Sunday, November 28, 2010

Reducing our Impact - plastic alternatives

Alright, it's no secret that I don't like plastic. I refuse to take a plastic bag from the grocery store, I make my own laundry detergent because I don't like being responsible for the bottle, I buy powdered dishwasher detergent in a box. I also try to bake my own bread, tortillas, english muffins, bagels - because I don't like the plastic bags they come in. But I'm not perfect. The amount of plastic that comes and goes in this house in a year would be more than enough to kill a blue whale (literally). But today I watched a clip of Sir David Attenborough talking about plastic, and I realized that I really need to get back to my conscientious non-plastic consuming goals. You see, evey piece of plastic we bring into our lives ... every one ... is permanent. It lasts forever. And eventually it ends up in the environment - either in the birds at the landfill, or in the oceans where albatrosses feed it to their babies. (Take a look at this blog from another writer last year). Or it gets ground up into tiny pieces and gets eaten by very small orgnisms like krill. What happens when krill eat plastic? I hate to ask. But they are either going to die, or the plastic will head up the food chain and eventually get to us. This whole plastic society was pretty short-sighted, me thinks.

You may think that your actions aren't going to count. After all you're just one out of 6 billion people on this planet. But we live in the society that creates the most waste. And each one of us has to take responsibility for our actions. Even if you're only one in 6 billion, maybe someone will see you doing it and they will do it too. And if you don't do it, who will? We each have to take responsibility for our actions, and we each need to make an effort. How can you really sleep well at night if you don't?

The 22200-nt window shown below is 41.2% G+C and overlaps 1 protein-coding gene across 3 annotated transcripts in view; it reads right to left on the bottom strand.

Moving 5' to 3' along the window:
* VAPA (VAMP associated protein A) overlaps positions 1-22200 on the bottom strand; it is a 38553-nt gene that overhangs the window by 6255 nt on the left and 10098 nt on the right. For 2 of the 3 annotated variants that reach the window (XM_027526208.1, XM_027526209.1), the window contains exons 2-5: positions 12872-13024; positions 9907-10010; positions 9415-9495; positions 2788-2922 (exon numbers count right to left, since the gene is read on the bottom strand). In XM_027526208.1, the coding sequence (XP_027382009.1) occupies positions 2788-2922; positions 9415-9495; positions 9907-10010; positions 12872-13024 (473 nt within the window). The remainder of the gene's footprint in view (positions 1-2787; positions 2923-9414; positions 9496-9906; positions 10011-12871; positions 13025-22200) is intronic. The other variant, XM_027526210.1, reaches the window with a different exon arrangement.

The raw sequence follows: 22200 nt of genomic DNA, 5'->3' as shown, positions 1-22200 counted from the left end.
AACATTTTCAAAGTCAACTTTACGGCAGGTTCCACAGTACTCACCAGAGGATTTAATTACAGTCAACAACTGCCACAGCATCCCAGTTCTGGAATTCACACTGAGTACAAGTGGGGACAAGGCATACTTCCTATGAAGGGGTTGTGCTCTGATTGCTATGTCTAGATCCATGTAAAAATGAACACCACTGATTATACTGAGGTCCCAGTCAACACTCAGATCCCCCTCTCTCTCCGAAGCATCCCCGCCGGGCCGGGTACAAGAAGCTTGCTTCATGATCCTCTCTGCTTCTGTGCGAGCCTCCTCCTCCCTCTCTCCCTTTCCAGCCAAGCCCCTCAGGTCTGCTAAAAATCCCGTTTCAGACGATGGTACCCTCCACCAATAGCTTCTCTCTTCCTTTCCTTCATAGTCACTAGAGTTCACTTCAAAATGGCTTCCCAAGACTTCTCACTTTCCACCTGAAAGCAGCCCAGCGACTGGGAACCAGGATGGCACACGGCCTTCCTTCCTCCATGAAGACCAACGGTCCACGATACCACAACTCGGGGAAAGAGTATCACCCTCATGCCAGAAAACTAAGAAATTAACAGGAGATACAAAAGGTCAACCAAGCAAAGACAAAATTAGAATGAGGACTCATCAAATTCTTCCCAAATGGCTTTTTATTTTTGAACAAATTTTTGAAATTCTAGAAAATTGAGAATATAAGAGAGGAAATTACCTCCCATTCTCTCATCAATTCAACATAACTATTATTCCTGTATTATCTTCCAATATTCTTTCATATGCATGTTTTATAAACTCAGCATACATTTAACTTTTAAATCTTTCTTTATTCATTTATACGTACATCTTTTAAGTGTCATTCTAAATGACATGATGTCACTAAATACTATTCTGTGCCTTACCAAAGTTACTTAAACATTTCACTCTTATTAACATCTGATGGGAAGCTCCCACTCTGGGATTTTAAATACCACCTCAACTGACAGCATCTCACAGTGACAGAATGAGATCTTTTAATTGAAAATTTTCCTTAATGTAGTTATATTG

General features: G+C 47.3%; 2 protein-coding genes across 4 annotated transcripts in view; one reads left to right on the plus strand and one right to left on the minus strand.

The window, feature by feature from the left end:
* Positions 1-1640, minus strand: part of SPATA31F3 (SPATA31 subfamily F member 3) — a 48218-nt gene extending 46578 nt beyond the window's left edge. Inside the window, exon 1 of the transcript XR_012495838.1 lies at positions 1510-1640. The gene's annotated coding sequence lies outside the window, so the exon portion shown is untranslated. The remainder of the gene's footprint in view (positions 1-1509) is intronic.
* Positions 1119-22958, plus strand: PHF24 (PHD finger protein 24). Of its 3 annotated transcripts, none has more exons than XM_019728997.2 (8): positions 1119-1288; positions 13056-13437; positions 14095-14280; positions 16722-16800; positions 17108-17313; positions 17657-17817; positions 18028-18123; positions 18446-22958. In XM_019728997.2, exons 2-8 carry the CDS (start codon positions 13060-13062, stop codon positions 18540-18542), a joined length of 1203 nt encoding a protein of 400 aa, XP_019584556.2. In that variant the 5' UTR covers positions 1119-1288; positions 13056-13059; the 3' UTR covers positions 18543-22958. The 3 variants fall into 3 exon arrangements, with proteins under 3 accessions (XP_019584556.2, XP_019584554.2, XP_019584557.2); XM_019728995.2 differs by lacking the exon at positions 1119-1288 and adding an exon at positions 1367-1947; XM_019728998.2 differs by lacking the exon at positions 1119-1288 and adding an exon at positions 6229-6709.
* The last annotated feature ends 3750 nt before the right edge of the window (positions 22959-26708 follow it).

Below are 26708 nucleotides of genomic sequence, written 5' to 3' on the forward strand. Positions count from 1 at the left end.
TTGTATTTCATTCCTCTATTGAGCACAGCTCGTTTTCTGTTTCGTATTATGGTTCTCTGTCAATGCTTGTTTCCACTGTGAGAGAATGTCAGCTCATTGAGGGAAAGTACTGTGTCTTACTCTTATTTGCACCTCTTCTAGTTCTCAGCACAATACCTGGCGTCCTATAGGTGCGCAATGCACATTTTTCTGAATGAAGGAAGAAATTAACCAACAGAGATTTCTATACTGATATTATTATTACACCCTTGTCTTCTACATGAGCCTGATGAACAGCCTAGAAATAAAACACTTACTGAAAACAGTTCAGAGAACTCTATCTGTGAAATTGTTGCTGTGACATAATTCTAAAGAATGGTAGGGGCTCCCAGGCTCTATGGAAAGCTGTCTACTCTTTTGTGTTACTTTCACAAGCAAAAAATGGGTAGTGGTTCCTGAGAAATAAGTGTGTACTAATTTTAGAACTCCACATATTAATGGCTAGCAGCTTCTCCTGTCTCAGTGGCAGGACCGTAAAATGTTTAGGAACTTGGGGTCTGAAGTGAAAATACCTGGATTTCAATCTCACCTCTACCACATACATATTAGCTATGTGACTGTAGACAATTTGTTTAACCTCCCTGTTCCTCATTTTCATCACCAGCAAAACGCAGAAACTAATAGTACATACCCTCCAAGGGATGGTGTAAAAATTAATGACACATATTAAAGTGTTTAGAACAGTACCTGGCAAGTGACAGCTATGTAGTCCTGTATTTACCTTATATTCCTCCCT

So what can you do? Well, plastic bags. If you aren't taking your own bags to the grocery store by now, shame on you. It's simple. There are tons of handy bags that fold up and fit in a pocket or a purse. It's easy. And if you aren't doing it, you're just lazy. Sorry ... I hate to be harsh, but it's the truth.

I try not to buy individual servings of food like cheese, yogurt and pudding (although sometimes they end up here). But if you buy a large yogurt and put it in a re-usable container, not only will you save the pastic, you'll save some money, too. And buy a box of instant pudding that you can put into smaller containers. Again, it's cheaper, and the plastic is greatly reduced. It would be better if we could buy them in paper or glass, but that isn't an option right now.

Make sure that the packaging you buy is recyclable. Although recycling isn't the answer. It's an interm step, but it doesn't eliminate the problem, just reduces it a bit. And in a lot of areas, plastic can't be recycled, so it is best to reduce your dependance on it.

Manufacturers really haven't made it easy on us to find non-plastic alternatives. Do you remember years ago when cereal was in a waxed-paper bag inside the cardboard box? I do. My grandmother used to save the waxed paper and re-use it for wrapping sandwiches for lunch. So why did they change that? The waxed paper was easier to open, didn't slide out of the box, and was re-usable and biodegradable. Couldn't they go back to that?

And, of course, buying used stuff is a great option. No packaging, and you're saving on resources.

Anyhow, my little step for today was ordering bamboo, fully biodegradable toothbrushes. They come from Australia and cost $48 Canadian for a dozen toothbrushes. That's $4 each. That's less that you can spend on a fancy plastic one. And there is less impact on the environment as long as you don't count the airplane is has to fly on - but the way I see it is that the airplane is coming, toothbrushes or not. It's a start. Hey ... I'm trying. Maybe we can get someone to grow the bamboo here in Central Alberta where it's winter half the year. Well, that's not going to happen, so I'll have to ship them from Australia. There's always a hitch somewhere.

Toothbrushes used to be made of bone, you know. Bone handle and boar bristles. I'm sure it didn't taste so good, but neither did the chalk and baking soda paste. But we should think more along these lines. What can we use that comes from nature and goes back when we're finished?

I ask you all to do one little thing today that could reduce your plastic consumption. Every little bit helps. Every bit of plastic that stays out of the environment is one less bit that could end up in the ocean, or wrapped around a bird, or in the belly of a dead whale. Or headed up the food chain to our bloodstreams. Because that's where it will end up. You are your environment in a very real, tangible way. No matter how infrequently we think of it or remember it, we are nature. And we aren't treating ourselves very well.

No comments:

Post a Comment

Note: Only a member of this blog may post a comment.